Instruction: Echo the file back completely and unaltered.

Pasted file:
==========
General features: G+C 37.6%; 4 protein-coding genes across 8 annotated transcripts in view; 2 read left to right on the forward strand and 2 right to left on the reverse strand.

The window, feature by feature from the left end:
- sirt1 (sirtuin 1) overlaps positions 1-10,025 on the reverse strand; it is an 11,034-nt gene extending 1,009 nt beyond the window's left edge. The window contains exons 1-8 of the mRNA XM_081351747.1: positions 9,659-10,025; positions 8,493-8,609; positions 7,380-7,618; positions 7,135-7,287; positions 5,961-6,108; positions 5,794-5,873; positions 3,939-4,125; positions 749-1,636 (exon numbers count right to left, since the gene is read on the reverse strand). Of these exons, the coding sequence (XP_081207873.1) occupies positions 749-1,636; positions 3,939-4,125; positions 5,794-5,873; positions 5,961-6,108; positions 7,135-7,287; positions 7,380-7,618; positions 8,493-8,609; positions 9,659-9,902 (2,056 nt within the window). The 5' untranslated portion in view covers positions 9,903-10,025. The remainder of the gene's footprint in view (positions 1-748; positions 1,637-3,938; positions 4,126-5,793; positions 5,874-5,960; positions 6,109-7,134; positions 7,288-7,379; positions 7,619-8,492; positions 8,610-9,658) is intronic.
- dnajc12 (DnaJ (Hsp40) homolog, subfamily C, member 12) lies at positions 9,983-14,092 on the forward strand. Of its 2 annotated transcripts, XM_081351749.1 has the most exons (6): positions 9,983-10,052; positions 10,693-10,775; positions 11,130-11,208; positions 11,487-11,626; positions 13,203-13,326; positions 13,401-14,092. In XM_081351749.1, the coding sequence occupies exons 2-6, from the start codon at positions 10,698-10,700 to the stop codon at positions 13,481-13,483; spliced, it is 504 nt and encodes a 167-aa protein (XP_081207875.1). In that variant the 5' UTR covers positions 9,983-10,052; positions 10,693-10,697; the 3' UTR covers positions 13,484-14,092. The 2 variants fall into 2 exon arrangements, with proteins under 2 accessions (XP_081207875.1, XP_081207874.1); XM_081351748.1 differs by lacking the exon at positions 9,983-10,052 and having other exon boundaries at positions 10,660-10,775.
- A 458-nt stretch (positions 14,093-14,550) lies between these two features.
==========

General features: G+C 37.6%; 4 protein-coding genes across 8 annotated transcripts in view; 2 read left to right on the forward strand and 2 right to left on the reverse strand.

The window, feature by feature from the left end:
- sirt1 (sirtuin 1) overlaps positions 1-10,025 on the reverse strand; it is an 11,034-nt gene extending 1,009 nt beyond the window's left edge. The window contains exons 1-8 of the mRNA XM_081351747.1: positions 9,659-10,025; positions 8,493-8,609; positions 7,380-7,618; positions 7,135-7,287; positions 5,961-6,108; positions 5,794-5,873; positions 3,939-4,125; positions 749-1,636 (exon numbers count right to left, since the gene is read on the reverse strand). Of these exons, the coding sequence (XP_081207873.1) occupies positions 749-1,636; positions 3,939-4,125; positions 5,794-5,873; positions 5,961-6,108; positions 7,135-7,287; positions 7,380-7,618; positions 8,493-8,609; positions 9,659-9,902 (2,056 nt within the window). The 5' untranslated portion in view covers positions 9,903-10,025. The remainder of the gene's footprint in view (positions 1-748; positions 1,637-3,938; positions 4,126-5,793; positions 5,874-5,960; positions 6,109-7,134; positions 7,288-7,379; positions 7,619-8,492; positions 8,610-9,658) is intronic.
- dnajc12 (DnaJ (Hsp40) homolog, subfamily C, member 12) lies at positions 9,983-14,092 on the forward strand. Of its 2 annotated transcripts, XM_081351749.1 has the most exons (6): positions 9,983-10,052; positions 10,693-10,775; positions 11,130-11,208; positions 11,487-11,626; positions 13,203-13,326; positions 13,401-14,092. In XM_081351749.1, the coding sequence occupies exons 2-6, from the start codon at positions 10,698-10,700 to the stop codon at positions 13,481-13,483; spliced, it is 504 nt and encodes a 167-aa protein (XP_081207875.1). In that variant the 5' UTR covers positions 9,983-10,052; positions 10,693-10,697; the 3' UTR covers positions 13,484-14,092. The 2 variants fall into 2 exon arrangements, with proteins under 2 accessions (XP_081207875.1, XP_081207874.1); XM_081351748.1 differs by lacking the exon at positions 9,983-10,052 and having other exon boundaries at positions 10,660-10,775.
- A 458-nt stretch (positions 14,093-14,550) lies between these two features.